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Letter From The State Capital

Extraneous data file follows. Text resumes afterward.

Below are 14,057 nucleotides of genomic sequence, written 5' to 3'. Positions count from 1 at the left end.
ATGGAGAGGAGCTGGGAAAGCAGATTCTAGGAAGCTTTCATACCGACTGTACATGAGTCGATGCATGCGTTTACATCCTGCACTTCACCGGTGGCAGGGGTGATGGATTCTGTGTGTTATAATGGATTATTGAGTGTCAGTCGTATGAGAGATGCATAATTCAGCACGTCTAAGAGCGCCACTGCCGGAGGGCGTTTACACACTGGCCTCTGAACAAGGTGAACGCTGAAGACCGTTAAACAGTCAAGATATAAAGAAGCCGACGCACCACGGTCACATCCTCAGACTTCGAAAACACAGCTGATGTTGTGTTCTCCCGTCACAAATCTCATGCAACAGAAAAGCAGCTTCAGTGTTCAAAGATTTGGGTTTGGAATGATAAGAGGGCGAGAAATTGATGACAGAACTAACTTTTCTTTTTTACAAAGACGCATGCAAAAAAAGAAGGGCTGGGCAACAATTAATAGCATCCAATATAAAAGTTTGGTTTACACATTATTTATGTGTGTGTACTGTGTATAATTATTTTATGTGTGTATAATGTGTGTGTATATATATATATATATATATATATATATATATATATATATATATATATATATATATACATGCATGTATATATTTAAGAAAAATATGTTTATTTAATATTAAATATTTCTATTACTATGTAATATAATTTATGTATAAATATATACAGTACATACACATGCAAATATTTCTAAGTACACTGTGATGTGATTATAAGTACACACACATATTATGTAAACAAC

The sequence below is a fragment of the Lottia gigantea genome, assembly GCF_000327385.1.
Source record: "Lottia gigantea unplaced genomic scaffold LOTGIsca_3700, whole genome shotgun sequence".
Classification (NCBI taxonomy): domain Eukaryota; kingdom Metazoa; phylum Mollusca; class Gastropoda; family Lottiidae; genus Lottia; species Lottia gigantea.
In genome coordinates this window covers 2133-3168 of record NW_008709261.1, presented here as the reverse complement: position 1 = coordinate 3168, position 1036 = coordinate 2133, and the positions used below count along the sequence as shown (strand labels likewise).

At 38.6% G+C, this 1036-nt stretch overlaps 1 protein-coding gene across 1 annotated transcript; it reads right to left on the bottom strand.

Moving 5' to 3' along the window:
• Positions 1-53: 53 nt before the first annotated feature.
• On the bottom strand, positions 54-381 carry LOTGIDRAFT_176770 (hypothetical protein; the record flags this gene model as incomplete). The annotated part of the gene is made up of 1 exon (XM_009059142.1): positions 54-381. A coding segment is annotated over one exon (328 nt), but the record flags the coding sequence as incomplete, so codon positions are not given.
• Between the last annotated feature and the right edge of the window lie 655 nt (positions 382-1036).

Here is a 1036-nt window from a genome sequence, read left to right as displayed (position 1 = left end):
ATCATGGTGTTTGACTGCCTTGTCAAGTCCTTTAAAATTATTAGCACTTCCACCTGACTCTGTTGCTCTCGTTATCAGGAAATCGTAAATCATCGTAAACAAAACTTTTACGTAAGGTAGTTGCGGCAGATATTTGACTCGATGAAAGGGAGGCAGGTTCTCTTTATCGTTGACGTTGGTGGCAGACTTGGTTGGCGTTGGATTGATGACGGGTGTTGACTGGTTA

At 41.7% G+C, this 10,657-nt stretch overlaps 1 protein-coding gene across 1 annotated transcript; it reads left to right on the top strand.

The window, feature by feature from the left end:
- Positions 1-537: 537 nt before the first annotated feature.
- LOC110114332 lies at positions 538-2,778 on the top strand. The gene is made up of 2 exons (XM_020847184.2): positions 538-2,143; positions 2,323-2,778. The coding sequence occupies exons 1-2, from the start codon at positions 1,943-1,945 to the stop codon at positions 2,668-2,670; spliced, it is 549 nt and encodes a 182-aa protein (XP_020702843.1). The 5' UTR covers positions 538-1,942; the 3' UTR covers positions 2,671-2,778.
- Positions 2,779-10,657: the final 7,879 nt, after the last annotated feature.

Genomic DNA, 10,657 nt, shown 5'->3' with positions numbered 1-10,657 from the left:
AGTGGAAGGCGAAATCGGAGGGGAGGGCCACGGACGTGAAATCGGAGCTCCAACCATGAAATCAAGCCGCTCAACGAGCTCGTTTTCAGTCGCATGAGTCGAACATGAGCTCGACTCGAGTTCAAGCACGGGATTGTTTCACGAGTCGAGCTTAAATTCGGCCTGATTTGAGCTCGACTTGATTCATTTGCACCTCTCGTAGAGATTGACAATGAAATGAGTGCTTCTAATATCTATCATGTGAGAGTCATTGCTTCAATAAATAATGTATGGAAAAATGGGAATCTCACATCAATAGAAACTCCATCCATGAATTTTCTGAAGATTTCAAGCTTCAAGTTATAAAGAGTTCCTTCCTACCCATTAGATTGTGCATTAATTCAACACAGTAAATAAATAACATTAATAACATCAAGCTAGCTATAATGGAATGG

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Ijansing, üeb. i, löy. ( The most important event of the last j week, in this city, was the large gatlier' ing in the House, on Wednesday, known , as the ! WILLIAMS MEMORIAL EXERCISES. Clov. Croswell presided, assisted by Lieut. Gov. Sessions and Speaker Ricb. Among the distinguished men present were the Judges of the Supreme Oourt, the State ofïicers, cx-Gov. Bagley, Hon. G. V. N. Lothrop and others. The committees on the part of hoth houses, consisting of Senators Palmer and Duffield, and Representativea Cottrcll, Allen and Jackson, through Mr. Cottrell, reported a series of resolutions, which were nnanimously adopted by a rising vote. Senator Palmer read a letter from Gen. W. T. Sherman, warmly commending the life, character, and publie acts of the late Gen. A. S. Williams. Mr. Palmer then addressed the convention in favor of the adoption of the resolutions. Among others who addxessed the eonvention, extolling the dead hero, MfB liepresentative Moore, Senators Brown, Hodge and Duffield, Representativos S. V. Hopkins, Campbell and Allen. Hon. Ci. V, N. Lothrop, of Detroit, was called out and spoke eloquently and l'eelingly of tlie many noble traits of character possessed by the deeeased. Mayor Langdon, of Detroit, alluded to the effort being made to raise money to erect a monument in lionor of Gen. Williams. He asked the co-operation of all the friends of the dead hero throughout the State. MAEQTJETTE AND MACKINAC RAILKnAI). A bilí extending for two years the time for building the Marquette and Maekinac railroad, aiter a sharp discussion in the House, was pasaed last Yeunesday. Mr. Thomson, of Sanilac, moved to strike out all after the enacting clause. He said the grant of land was ampie to build the road, yet nothing had been done upon it for two years past. The lands were being kept out of market, and their settlement was rendered impossible. He conceded that the road was an important one to the people of both peninsulas. He thought, however, that the State ought to have some guarantee that the road would be speedily put through. With a still farther extensión of the time, and the improved condition of things, he hoped to see the road eompleted. Mr. Young alluded to the importance of the road to the people of the State. The matter had been pretty thoroughly canvassed in the House, and he hoped the members would act intelligently and promptly. Mr. Campbell strongly urged the passage of the bill. Mr. Moore thought the bilí should be disposed of now, so that action could be taken under it. Mr. McNabb stoutly opposed the bilí. A tliousand men, he said, eacli with a farm oí 1G0 acres, are better than 1,000 miles of railroad. Mr. Thomson finally withdrew his motion to strike ont all af ter the enacting clause, and the bill was agreed to, and, subsequently, passed. INDEMUITY TO INNOCENT PRISON'ERB. Mr. Willett haa intrinliu-ecl !i bill in the House, which should have been a law long ago, as it Í3 but simple justice betweon man and man. It provides tlmt -n-henever any person, by false swearing, mistaken identity, or other causes, is convicted of crime, confmed in the State prison at Jankson, and afterward pardoned by the Governor on evidenee establishing his or her innocence, such person shall have a claim on the State for compensation at the rate of $1 for each and every day falsely imprisoiied. The claim shall be made at the court where the conviction was made, and the person shall produce a certifícate of the Warden, showing how many days he or she was deprived of liberty in the prison. christiancy's resignation, so near at hand probably, has caused quite a flutter among the Kepubltcan politicians in the Legislature and throuehout the State. As I write, the Senator has most likely reachecl his liome in this city. As is well known, although far ulvanced in years, he lias a youiig and fashionable wife. A few years since, he erected a flne residence in Lansing. Bnt jnst now the queslion among the politieians is, " Who shall succeed Christiancy as United States Senator?" With the Ëepublioan politieians Chandler is still strong and jjopular, altliough, as was the case four years ago, some members o the Legislature, among his own party, can not be induced to support him. Ex. Gov. Bagley, of Detroit, has many political friends, who would be glad to see him in the Senate. It is understoocl here that -.Tudge Ohristiancy's resigiiation takes effect March . THE INVESTIGATIONS. The joint committees on the Insane Asylum at Kalamazoo will resume their labors in that village next Tuesday. They have been authorized to send for persons and papers, and they will have a stenographer to aid in taking testimony. The committee appointed to investigate the State printing make very slow ])rogresa, having done little or nothing up to this date. GAME LAWS. There has been considerable debate upon matters pertairing to pigeons, deer and elk. Many pigeons and n large numberof deer are anmially transj'urted from Michigan. If the stoughttr goes on, the nuinber of these birds and noble deer will continue to " grow small by degrees and beautifully loss." THE LONG KECEPH. Til e Legislatura now takes its accustomed long vacation, to enable the committees to visit the State institutions. Whether this is wise or not, peoj)le will hold opposite views thereon. My own opinión is that the practice is not wise or necessary. A " exit and dried " visit is a humbug and a delnsion. G. W. II.


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